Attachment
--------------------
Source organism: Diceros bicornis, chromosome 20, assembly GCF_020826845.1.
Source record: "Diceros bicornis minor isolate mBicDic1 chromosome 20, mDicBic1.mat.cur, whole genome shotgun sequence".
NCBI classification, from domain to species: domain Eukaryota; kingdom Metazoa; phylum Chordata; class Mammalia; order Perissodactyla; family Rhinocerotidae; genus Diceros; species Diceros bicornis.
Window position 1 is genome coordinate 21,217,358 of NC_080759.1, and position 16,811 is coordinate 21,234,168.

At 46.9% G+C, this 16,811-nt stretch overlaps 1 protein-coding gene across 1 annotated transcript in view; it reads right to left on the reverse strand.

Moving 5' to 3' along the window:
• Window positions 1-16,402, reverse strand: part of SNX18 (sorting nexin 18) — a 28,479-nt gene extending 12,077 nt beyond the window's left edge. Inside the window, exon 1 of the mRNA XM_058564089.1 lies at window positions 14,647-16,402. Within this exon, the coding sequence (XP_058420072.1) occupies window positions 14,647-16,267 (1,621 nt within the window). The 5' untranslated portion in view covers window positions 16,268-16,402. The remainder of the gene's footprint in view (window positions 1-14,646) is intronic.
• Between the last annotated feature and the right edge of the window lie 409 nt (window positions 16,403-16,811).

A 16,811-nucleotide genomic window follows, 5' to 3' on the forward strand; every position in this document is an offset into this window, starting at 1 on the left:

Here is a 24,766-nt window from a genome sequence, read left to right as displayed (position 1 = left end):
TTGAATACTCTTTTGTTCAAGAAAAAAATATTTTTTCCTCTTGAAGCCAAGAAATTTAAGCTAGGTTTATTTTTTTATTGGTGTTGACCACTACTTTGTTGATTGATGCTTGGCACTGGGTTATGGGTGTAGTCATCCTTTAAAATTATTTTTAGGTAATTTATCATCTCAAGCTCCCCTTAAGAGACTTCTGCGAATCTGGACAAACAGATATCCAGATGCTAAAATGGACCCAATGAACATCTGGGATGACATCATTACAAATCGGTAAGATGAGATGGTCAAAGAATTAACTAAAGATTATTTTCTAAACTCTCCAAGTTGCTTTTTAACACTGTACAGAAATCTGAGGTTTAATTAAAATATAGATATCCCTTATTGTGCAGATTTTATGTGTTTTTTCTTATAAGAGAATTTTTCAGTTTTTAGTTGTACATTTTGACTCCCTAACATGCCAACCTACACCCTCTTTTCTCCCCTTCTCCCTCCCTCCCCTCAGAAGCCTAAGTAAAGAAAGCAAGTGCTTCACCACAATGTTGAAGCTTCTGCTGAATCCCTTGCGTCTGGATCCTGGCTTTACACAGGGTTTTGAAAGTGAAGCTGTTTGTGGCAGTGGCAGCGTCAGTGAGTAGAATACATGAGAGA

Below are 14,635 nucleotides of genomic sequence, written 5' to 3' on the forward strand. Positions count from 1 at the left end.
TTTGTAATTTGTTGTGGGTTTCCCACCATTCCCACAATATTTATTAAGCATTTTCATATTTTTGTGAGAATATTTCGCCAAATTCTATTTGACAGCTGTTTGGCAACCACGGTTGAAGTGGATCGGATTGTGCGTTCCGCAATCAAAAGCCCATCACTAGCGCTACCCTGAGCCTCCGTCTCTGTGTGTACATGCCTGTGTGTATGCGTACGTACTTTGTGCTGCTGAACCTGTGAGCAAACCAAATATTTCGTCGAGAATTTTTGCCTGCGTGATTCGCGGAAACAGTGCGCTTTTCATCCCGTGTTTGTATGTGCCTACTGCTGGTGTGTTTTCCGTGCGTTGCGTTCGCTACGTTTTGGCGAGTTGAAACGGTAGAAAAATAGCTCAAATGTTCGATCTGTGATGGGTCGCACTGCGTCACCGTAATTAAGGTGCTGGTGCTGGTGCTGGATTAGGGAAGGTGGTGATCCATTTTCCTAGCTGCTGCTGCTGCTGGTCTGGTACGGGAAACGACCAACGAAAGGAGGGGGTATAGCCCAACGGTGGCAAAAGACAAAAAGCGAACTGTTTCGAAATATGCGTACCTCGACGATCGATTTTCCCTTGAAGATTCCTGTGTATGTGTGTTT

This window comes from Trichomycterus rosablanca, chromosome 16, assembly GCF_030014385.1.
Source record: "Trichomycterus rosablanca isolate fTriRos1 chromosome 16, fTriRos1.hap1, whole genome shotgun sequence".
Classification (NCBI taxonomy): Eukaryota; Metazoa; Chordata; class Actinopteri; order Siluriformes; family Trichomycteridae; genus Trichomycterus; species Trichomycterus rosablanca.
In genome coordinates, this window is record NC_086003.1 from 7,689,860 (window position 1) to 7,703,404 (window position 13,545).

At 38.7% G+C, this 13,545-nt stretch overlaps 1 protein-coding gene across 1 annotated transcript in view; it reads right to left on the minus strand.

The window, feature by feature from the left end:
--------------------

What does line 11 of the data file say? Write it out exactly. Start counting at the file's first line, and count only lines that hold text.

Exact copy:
TTGAATACTCTTTTGTTCAAGAAAAAAATATTTTTTCCTCTTGAAGCCAAGAAATTTAAGCTAGGTTTATTTTTTTATTGGTGTTGACCACTACTTTGTTGATTGATGCTTGGCACTGGGTTATGGGTGTAGTCATCCTTTAAAATTATTTTTAGGTAATTTATCATCTCAAGCTCCCCTTAAGAGACTTCTGCGAATCTGGACAAACAGATATCCAGATGCTAAAATGGACCCAATGAACATCTGGGATGACATCATTACAAATCGGTAAGATGAGATGGTCAAAGAATTAACTAAAGATTATTTTCTAAACTCTCCAAGTTGCTTTTTAACACTGTACAGAAATCTGAGGTTTAATTAAAATATAGATATCCCTTATTGTGCAGATTTTATGTGTTTTTTCTTATAAGAGAATTTTTCAGTTTTTAGTTGTACATTTTGACTCCCTAACATGCCAACCTACACCCTCTTTTCTCCCCTTCTCCCTCCCTCCCCTCAGAAGCCTAAGTAAAGAAAGCAAGTGCTTCACCACAATGTTGAAGCTTCTGCTGAATCCCTTGCGTCTGGATCCTGGCTTTACACAGGGTTTTGAAAGTGAAGCTGTTTGTGGCAGTGGCAGCGTCAGTGAGTAGAATACATGAGAGA